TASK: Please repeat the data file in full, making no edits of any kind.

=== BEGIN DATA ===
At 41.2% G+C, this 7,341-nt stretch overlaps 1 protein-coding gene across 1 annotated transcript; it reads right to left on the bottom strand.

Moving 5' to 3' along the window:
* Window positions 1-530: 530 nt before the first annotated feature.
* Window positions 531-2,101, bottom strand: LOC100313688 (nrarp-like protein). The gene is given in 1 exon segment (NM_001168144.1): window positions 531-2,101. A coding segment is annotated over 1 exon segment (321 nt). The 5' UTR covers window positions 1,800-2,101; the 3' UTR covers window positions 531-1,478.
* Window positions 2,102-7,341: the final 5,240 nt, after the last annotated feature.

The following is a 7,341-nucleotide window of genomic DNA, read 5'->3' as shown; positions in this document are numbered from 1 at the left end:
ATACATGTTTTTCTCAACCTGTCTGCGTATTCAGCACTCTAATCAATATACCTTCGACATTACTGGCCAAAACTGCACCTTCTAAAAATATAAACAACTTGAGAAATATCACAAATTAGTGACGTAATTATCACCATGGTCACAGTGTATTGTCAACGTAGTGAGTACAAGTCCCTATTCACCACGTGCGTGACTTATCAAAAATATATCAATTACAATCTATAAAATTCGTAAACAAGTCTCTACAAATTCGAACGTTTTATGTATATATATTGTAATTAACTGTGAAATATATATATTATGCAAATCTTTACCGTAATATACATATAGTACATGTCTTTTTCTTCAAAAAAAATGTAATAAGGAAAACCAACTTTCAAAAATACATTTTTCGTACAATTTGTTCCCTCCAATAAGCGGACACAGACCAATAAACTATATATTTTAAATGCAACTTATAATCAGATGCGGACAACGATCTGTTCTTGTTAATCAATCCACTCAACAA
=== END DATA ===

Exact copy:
At 41.2% G+C, this 7,341-nt stretch overlaps 1 protein-coding gene across 1 annotated transcript; it reads right to left on the bottom strand.

Moving 5' to 3' along the window:
* Window positions 1-530: 530 nt before the first annotated feature.
* Window positions 531-2,101, bottom strand: LOC100313688 (nrarp-like protein). The gene is given in 1 exon segment (NM_001168144.1): window positions 531-2,101. A coding segment is annotated over 1 exon segment (321 nt). The 5' UTR covers window positions 1,800-2,101; the 3' UTR covers window positions 531-1,478.
* Window positions 2,102-7,341: the final 5,240 nt, after the last annotated feature.

The following is a 7,341-nucleotide window of genomic DNA, read 5'->3' as shown; positions in this document are numbered from 1 at the left end:
ATACATGTTTTTCTCAACCTGTCTGCGTATTCAGCACTCTAATCAATATACCTTCGACATTACTGGCCAAAACTGCACCTTCTAAAAATATAAACAACTTGAGAAATATCACAAATTAGTGACGTAATTATCACCATGGTCACAGTGTATTGTCAACGTAGTGAGTACAAGTCCCTATTCACCACGTGCGTGACTTATCAAAAATATATCAATTACAATCTATAAAATTCGTAAACAAGTCTCTACAAATTCGAACGTTTTATGTATATATATTGTAATTAACTGTGAAATATATATATTATGCAAATCTTTACCGTAATATACATATAGTACATGTCTTTTTCTTCAAAAAAAATGTAATAAGGAAAACCAACTTTCAAAAATACATTTTTCGTACAATTTGTTCCCTCCAATAAGCGGACACAGACCAATAAACTATATATTTTAAATGCAACTTATAATCAGATGCGGACAACGATCTGTTCTTGTTAATCAATCCACTCAACAA